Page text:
“We are united by our common goals, and together we are part of a greater whole.”
Have you ever wondered what are these stones piled up as a human Figure mean?
Are they different from the other piled rocks ?
“According to the Canadian Encyclopedia inuksuks which have been found at sites that date from as long ago as 2400 BC, were formations of rocks used by people across the Arctic as markers for all kinds of purposes- navigational routes, good kayak landing spots, good hunting and fishing sites, locations of celebrations and caches of meat. These markers could be in many different formations.
Inunnguaq on the other hand were shaped like human beings and could venerate a person, mark a spot for people to meet, or have spiritual significance. "
Let’s look at this deeper....
Inuksuk can be found standing in northern Canada, Greenland, and Alaska (United States). This combined region, above the Arctic Circle, is dominated by the tundra biome and has areas with few natural landmarks.
At Inuksuk Point (Enukso Point) on Baffin Island, on the Foxe Peninsula, approximately 88.5 km from Cape Dorset on the Southwest of Baffin Island, Nunavut. there are more than 100 inuksuit. The site was designated a National Historic Site of Canada in 1969.
The inuksuk may historically have been used for navigation, as a point of reference, a marker for travel routes, fishing places, camps, hunting grounds, places of veneration, drift fences used in hunting, or to mark a food cache. The Iñupiat in northern Alaska used inuksuit to assist in the herding of caribou into contained areas for slaughter. Varying in shape and size, the inuksuit have ancient roots in Inuit culture.
Historically, the most common types of inuksuk are built with stone placed upon stone. The simplest type is a single stone positioned in an upright manner. The size of some inuksuit suggest that the construction was often a communal effort.
“The word inuksuk means "that which acts in the capacity of a human." The word comes from the morphemes inuk ("person") and -suk ("ersatz, substitute"). It is pronounced inutsuk in Nunavik and the southern part of Baffin Island In many of the central Nunavut dialects, it has the etymologically related name inuksugaq (plural: inuksugait).”
While the predominant English spelling is inukshuk, both the Government of Nunavut and the Government of Canada through Indigenous and Northern Affairs Canada promote the Inuit-preferred spelling inuksuk.
The stones which make up the Inukshuk are secured through balance. They are chosen for how well they fit together. Looking at the structure it can be easily seen that the removal of even one stone will destroy the integrity of the whole.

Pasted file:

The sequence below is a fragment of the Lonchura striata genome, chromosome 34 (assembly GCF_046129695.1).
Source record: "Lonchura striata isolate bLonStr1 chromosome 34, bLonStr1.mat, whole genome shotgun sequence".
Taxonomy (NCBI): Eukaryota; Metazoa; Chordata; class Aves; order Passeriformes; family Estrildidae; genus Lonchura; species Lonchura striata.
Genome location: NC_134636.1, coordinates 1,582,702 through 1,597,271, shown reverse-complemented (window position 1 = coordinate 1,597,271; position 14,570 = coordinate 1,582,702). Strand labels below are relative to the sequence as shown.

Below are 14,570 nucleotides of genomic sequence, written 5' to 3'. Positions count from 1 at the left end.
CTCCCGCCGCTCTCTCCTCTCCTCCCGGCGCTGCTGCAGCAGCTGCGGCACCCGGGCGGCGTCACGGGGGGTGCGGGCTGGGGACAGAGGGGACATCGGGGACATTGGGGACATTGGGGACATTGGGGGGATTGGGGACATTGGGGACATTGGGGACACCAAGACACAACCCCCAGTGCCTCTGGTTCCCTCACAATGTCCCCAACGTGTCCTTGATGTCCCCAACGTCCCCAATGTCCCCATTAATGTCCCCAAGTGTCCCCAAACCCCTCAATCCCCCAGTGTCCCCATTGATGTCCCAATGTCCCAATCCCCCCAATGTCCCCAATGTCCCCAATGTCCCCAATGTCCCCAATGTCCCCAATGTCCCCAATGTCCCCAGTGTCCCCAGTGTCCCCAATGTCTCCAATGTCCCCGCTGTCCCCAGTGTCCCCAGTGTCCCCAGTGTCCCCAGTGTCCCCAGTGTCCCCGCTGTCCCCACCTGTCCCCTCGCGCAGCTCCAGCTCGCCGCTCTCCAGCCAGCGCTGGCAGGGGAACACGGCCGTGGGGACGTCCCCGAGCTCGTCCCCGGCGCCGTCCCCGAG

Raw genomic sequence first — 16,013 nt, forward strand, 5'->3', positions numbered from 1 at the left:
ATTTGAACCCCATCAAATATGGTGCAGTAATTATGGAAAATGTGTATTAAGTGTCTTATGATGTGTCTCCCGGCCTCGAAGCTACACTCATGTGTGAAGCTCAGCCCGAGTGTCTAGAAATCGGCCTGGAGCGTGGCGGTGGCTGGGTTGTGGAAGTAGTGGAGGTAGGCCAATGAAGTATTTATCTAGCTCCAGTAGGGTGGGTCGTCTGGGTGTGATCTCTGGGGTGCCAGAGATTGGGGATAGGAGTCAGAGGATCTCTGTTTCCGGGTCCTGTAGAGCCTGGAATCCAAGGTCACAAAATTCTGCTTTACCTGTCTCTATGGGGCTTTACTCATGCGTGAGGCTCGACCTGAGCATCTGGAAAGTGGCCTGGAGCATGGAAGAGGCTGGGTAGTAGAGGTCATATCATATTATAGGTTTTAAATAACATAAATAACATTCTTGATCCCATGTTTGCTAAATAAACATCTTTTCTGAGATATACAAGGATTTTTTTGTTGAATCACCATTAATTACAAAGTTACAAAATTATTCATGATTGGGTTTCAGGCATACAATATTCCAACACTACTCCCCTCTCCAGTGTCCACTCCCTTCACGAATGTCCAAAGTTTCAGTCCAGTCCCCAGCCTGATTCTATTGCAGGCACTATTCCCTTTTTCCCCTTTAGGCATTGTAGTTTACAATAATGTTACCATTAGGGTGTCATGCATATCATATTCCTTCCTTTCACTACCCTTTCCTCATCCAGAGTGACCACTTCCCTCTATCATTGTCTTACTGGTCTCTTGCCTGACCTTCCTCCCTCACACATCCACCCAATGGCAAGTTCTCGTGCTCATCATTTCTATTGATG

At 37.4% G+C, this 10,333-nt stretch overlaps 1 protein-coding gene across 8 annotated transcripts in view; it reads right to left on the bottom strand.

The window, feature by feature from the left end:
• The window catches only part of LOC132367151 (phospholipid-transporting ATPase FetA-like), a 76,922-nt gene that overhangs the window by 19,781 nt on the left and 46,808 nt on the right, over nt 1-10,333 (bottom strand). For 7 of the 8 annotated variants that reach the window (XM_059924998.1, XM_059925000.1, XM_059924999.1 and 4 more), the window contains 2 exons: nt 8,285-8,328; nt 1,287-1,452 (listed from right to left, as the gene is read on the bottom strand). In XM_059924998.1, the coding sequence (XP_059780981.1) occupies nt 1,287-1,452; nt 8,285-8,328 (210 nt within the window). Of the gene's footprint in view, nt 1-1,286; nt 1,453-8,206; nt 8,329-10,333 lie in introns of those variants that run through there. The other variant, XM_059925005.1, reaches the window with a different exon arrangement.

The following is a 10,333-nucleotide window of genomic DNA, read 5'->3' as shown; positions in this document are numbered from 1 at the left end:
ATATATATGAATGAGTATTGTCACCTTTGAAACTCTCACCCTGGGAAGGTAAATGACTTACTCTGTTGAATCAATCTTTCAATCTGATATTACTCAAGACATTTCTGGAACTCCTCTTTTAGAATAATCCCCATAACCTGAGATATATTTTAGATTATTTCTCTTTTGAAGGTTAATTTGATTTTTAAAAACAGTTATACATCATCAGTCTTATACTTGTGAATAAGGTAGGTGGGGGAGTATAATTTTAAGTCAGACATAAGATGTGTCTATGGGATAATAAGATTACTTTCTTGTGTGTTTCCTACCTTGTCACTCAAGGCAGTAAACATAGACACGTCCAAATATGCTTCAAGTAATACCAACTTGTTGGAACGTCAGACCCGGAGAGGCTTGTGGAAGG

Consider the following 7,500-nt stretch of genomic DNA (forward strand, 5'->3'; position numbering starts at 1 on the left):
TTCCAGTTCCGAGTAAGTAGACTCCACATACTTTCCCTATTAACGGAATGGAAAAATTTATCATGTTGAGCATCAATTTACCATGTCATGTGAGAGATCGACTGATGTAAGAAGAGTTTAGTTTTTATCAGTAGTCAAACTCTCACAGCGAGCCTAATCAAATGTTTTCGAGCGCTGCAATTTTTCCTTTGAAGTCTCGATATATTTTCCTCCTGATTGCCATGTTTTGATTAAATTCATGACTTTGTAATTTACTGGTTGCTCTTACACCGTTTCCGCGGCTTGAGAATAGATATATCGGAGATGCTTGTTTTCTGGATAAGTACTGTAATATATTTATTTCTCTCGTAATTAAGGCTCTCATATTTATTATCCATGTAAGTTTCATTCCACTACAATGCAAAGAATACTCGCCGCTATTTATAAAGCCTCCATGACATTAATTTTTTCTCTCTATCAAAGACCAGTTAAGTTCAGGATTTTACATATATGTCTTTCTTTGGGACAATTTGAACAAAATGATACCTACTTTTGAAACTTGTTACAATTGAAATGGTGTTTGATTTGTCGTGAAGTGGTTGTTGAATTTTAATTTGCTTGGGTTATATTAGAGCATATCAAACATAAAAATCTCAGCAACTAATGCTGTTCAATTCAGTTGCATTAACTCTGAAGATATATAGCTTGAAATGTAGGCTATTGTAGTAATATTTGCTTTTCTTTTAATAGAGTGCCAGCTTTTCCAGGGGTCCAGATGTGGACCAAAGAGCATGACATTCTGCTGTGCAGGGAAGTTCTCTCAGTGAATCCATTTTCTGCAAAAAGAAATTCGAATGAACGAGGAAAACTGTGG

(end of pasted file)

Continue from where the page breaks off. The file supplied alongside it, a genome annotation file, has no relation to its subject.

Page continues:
The presence of an inukshuk might indicate a food source (like a food cache or a good fishing spot), serve as a warning marker (if an area was icy or unsafe), or act as a coordinate for travelers. Inuksuit were also used to herd and hunt caribou: women and children would chase caribou towards the rock piles while male hunters waited behind them with bows and arrows.
Inuksuit also served more symbolic purposes. Someone might construct an inukshuk to mark a sacred area or commemorate the loss of a loved one.
An inuksuk is the centrepiece of the flag and coat of arms of the Canadian territory of Nunavut, and the flag of Nunatsiavut. The Inuksuk High School in Iqaluit is named after the landmark.
“In 1999, Inukshuk was the name for the International Arctic Art & Music Project of ARBOS in the Canadian provinces of Quebec, Ontario, Nunavik, and Nunavut; and in Greenland, Austria, Denmark and Norway.
On July 13, 2005, Canadian military personnel erected an inuksuk on Hans Island, along with a plaque and a Canadian flag, as part of Canada's longstanding dispute with Denmark over the small Arctic island. The markers have been erected throughout the country, often as generic gateways into tourist regions, including a 9 m (30 ft) inuksuk that stands in Toronto on the shores of Lake Ontario.
Located in Battery Park, it commemorates the World Youth Day 2002 festival that was held in the city in July 2002.”
“An inunnguaq is the basis of the logo of the 2010 Winter Olympics designed by Vancouver artist Elena Rivera MacGregor.
Whether it is an inuksuks or an Inunnguaq they prominent icon of Inuit heritage and symbolize the unity and pride In Canadian culture.
You can shop Inunnguaq (inuksuks) here